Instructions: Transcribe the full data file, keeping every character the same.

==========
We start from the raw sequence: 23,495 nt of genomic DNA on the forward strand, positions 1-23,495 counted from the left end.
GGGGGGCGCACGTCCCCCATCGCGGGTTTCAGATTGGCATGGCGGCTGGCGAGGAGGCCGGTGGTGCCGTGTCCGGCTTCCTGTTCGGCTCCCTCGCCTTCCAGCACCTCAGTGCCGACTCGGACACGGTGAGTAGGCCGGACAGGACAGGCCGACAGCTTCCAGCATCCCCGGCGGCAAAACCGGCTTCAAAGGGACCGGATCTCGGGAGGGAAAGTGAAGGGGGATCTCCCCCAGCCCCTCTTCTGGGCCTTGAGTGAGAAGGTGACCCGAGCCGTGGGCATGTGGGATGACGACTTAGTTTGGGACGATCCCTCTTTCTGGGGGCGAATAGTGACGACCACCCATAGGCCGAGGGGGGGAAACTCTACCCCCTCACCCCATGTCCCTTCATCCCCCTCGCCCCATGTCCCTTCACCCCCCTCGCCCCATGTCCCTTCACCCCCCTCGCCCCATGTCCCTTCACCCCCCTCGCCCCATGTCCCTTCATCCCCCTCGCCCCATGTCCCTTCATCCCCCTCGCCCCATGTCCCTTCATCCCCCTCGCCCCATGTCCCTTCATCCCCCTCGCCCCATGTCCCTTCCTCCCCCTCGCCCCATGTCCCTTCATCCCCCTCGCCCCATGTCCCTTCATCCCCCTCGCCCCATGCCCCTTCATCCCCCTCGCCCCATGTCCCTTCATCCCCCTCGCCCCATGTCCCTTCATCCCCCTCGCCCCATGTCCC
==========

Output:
We start from the raw sequence: 23,495 nt of genomic DNA on the forward strand, positions 1-23,495 counted from the left end.
GGGGGGCGCACGTCCCCCATCGCGGGTTTCAGATTGGCATGGCGGCTGGCGAGGAGGCCGGTGGTGCCGTGTCCGGCTTCCTGTTCGGCTCCCTCGCCTTCCAGCACCTCAGTGCCGACTCGGACACGGTGAGTAGGCCGGACAGGACAGGCCGACAGCTTCCAGCATCCCCGGCGGCAAAACCGGCTTCAAAGGGACCGGATCTCGGGAGGGAAAGTGAAGGGGGATCTCCCCCAGCCCCTCTTCTGGGCCTTGAGTGAGAAGGTGACCCGAGCCGTGGGCATGTGGGATGACGACTTAGTTTGGGACGATCCCTCTTTCTGGGGGCGAATAGTGACGACCACCCATAGGCCGAGGGGGGGAAACTCTACCCCCTCACCCCATGTCCCTTCATCCCCCTCGCCCCATGTCCCTTCACCCCCCTCGCCCCATGTCCCTTCACCCCCCTCGCCCCATGTCCCTTCACCCCCCTCGCCCCATGTCCCTTCATCCCCCTCGCCCCATGTCCCTTCATCCCCCTCGCCCCATGTCCCTTCATCCCCCTCGCCCCATGTCCCTTCATCCCCCTCGCCCCATGTCCCTTCCTCCCCCTCGCCCCATGTCCCTTCATCCCCCTCGCCCCATGTCCCTTCATCCCCCTCGCCCCATGCCCCTTCATCCCCCTCGCCCCATGTCCCTTCATCCCCCTCGCCCCATGTCCCTTCATCCCCCTCGCCCCATGTCCC